The Bank of England governor has signalled further interest rate pain is in store for mortgage holders and businesses as he said Threadneedle Street had to “see the job through” on reducing inflation.
Hinting that a 14th successive increase in the cost of borrowing would be announced next month, Andrew Bailey is expected to tell the City’s elite at the Mansion House dinner on Monday night that inflation is “unacceptably high”.
In a speech the governor will say current levels of price and wage increases are inconsistent with reducing inflation – now at 8.7% – back to the government’s 2% target.
He is expected to say: “Over the last 20 months, we have raised Bank rate by nearly five percentage points. Some of that tightening is still to come through the policy pipeline, and we expect underlying inflationary pressures to recede as headline inflation falls.
“But the monetary policy committee is monitoring developments – in particular, those in the labour market, in wage growth and in services price inflation – to assess whether pressures are proving more persistent.”
The next set of official wage growth figures will be released on Tuesday and the June cost of living data is due out on 19 July. Both will have a crucial bearing on what happens next to interest rates, which stand at 5%. The financial markets currently think the Bank will need to raise rates above 6% to bring inflation back under control.
Bailey will say: “It is crucial that we see the job through, meet our mandate to return inflation to its 2% target, and provide the environment of price stability in which the UK economy can thrive. This is the best contribution monetary policy can make to the prosperity of the United Kingdom.”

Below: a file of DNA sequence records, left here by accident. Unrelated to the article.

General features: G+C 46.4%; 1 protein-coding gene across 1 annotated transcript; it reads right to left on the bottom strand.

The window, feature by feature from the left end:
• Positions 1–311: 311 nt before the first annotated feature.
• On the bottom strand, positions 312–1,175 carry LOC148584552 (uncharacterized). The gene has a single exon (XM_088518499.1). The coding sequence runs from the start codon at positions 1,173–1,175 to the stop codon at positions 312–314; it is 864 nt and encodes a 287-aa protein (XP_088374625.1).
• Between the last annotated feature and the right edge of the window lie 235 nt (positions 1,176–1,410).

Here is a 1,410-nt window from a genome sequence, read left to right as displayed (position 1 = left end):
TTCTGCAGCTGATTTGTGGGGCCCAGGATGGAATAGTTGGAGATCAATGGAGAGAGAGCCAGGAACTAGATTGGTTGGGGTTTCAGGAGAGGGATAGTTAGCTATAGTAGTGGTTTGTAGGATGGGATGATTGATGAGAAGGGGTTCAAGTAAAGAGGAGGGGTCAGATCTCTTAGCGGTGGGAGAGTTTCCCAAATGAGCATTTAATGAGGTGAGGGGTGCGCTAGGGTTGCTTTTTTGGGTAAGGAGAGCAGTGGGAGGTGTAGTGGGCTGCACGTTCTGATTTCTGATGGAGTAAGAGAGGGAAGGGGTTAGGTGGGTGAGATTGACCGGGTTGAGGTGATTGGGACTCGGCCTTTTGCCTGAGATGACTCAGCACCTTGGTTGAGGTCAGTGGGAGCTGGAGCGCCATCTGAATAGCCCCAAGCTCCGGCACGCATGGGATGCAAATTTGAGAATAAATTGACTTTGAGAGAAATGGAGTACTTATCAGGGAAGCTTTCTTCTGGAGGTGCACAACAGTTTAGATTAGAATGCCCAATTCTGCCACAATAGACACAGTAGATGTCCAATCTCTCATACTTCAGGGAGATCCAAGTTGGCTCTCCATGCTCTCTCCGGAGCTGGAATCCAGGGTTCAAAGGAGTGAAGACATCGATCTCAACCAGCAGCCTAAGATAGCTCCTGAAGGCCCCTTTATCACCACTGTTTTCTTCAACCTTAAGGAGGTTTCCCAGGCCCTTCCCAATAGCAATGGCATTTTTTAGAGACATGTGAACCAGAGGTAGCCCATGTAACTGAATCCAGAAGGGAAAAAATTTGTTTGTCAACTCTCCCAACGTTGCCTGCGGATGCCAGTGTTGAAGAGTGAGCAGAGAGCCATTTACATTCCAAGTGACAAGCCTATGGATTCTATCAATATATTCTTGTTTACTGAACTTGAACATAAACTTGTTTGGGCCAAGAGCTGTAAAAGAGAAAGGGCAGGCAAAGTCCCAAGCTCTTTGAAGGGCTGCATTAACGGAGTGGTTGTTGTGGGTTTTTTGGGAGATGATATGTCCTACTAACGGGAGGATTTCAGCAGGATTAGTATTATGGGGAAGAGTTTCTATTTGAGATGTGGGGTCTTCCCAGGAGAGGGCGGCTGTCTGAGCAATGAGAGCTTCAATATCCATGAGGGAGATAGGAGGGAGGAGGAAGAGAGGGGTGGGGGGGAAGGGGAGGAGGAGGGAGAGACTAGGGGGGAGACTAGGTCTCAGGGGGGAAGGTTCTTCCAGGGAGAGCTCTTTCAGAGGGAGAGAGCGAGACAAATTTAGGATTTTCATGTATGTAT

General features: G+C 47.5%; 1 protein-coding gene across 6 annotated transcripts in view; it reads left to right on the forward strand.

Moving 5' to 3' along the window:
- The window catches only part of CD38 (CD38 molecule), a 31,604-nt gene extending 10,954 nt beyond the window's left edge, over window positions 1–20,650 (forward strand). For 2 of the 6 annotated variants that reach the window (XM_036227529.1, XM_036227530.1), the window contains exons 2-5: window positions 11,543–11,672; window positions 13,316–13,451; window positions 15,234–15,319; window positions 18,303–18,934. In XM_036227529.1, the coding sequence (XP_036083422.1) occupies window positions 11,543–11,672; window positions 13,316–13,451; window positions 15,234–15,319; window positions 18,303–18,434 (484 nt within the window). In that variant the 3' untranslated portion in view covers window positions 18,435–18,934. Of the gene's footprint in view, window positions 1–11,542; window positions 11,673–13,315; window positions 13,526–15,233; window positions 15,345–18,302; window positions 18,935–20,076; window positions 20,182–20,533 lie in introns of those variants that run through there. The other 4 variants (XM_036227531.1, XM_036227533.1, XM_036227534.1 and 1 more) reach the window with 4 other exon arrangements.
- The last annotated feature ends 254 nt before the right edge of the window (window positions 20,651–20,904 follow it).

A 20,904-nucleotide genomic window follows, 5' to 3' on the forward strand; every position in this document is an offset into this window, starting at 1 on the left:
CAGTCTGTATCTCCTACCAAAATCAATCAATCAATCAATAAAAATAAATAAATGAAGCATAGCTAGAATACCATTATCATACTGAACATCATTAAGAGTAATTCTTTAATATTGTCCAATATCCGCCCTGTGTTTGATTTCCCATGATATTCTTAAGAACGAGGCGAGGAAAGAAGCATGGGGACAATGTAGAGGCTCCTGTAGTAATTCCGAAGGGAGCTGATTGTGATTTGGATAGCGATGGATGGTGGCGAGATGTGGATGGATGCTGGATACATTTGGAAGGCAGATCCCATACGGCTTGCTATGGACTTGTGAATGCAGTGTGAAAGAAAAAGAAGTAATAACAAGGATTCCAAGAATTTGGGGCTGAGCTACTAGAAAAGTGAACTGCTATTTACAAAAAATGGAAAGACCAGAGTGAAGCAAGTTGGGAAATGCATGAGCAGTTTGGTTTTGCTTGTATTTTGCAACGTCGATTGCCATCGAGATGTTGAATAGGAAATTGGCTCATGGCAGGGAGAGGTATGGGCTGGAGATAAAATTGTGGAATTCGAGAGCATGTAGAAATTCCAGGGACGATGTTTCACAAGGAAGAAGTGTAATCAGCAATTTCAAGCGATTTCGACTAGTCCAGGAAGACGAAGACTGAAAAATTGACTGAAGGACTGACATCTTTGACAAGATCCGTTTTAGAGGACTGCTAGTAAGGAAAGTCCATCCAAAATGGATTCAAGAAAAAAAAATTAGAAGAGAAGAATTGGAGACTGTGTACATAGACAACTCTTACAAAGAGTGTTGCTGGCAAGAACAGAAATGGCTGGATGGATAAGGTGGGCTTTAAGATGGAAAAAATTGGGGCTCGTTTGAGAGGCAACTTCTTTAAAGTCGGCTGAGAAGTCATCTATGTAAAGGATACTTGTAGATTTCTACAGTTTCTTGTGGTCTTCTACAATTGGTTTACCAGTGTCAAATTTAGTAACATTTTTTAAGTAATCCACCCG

In his speech, the governor will say the UK economy has been hit by a series of external inflationary shocks: higher goods prices in global markets owing to supply bottlenecks created by the pandemic, and higher energy and food prices linked to Russia’s invasion of Ukraine.
“Looking ahead, UK headline inflation is set to fall markedly over the remainder of the year. This largely owes to lower energy prices as last year’s substantial increases drop out of the annual calculation. Food prices should fall too as lower commodity prices feed through to prices in the shops,” Bailey will say.
Even so, the economy had shown unexpected resilience, with unemployment below 4% and the economy avoiding recession.
“No one wishes to see unemployment higher or growth weaker. But the interaction of above-target headline inflation with labour market tightness and demand pressure in the economy has made underlying developments in goods and services price inflation more sticky than previously expected. Both price and wage increases at current rates are not consistent with the inflation target,” Bailey will say.